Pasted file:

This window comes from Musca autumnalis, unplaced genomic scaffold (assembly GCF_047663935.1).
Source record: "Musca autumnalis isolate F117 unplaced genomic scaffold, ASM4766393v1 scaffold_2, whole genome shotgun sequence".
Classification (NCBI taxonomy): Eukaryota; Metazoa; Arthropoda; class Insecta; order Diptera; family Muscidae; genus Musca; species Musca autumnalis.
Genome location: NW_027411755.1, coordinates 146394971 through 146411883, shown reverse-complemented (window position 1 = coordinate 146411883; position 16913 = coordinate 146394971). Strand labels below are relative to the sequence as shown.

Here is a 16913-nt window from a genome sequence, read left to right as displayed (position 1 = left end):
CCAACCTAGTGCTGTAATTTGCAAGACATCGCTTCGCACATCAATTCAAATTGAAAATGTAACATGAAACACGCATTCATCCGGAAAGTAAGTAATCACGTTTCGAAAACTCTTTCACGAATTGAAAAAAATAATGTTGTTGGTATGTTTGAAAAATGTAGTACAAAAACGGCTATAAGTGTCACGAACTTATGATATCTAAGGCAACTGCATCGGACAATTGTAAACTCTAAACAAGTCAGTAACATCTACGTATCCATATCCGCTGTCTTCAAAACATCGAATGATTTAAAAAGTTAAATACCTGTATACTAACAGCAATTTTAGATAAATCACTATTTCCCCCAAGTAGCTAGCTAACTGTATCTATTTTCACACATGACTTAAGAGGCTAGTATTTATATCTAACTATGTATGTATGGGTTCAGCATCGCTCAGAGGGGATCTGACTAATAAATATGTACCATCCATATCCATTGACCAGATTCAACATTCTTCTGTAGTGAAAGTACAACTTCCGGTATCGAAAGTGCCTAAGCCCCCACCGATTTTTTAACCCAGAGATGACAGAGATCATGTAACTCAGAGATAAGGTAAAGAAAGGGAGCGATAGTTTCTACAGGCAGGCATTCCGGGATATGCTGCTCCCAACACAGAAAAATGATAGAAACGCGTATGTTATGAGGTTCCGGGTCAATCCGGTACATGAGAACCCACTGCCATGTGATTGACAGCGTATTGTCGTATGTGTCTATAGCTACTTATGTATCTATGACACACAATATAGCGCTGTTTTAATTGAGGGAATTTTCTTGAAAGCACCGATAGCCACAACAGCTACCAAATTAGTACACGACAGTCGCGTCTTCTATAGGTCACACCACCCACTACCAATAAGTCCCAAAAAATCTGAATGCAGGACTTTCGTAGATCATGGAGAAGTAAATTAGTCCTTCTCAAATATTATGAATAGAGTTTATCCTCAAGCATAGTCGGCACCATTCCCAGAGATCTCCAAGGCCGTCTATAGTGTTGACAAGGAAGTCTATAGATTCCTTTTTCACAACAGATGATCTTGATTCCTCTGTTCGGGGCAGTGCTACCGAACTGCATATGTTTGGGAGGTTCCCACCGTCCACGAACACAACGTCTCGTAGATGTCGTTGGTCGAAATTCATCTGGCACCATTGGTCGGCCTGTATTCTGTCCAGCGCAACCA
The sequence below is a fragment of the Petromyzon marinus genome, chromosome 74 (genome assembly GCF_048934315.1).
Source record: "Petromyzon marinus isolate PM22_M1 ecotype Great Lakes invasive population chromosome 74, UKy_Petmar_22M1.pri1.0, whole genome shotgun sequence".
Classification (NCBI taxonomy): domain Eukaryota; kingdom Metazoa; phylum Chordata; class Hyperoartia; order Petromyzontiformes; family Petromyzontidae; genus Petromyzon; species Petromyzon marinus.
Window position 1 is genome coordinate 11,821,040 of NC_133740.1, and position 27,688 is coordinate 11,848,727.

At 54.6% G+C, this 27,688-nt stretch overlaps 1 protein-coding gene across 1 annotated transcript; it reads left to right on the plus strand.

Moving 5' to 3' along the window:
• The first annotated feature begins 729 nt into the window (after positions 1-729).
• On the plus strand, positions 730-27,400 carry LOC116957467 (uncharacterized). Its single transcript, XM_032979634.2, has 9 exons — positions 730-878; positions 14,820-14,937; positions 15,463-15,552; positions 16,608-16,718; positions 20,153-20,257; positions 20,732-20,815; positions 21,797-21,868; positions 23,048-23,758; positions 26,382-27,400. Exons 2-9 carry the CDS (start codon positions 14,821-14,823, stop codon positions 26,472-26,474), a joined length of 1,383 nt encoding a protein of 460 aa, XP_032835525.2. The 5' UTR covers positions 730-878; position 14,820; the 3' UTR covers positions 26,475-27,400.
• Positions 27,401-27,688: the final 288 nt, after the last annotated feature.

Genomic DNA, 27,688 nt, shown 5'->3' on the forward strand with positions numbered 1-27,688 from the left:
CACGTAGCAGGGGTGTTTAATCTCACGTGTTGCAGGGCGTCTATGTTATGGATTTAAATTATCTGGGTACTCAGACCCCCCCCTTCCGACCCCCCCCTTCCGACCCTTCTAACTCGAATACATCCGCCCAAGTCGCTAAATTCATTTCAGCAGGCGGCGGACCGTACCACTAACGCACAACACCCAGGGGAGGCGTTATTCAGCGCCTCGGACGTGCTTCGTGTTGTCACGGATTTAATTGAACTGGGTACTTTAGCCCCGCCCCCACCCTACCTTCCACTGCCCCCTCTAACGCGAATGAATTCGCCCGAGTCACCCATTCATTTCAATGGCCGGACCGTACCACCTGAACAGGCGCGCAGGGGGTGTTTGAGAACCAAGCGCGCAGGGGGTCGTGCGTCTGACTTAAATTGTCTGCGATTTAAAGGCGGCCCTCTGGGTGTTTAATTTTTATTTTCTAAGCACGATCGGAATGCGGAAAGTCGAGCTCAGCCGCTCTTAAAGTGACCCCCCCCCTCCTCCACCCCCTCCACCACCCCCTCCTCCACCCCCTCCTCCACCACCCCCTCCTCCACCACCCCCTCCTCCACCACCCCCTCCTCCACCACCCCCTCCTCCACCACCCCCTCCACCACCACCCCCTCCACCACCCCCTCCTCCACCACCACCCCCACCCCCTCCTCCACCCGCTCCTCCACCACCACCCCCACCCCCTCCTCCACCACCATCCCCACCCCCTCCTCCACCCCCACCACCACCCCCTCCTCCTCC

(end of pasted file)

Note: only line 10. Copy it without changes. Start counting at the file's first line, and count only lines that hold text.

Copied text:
Window position 1 is genome coordinate 11,821,040 of NC_133740.1, and position 27,688 is coordinate 11,848,727.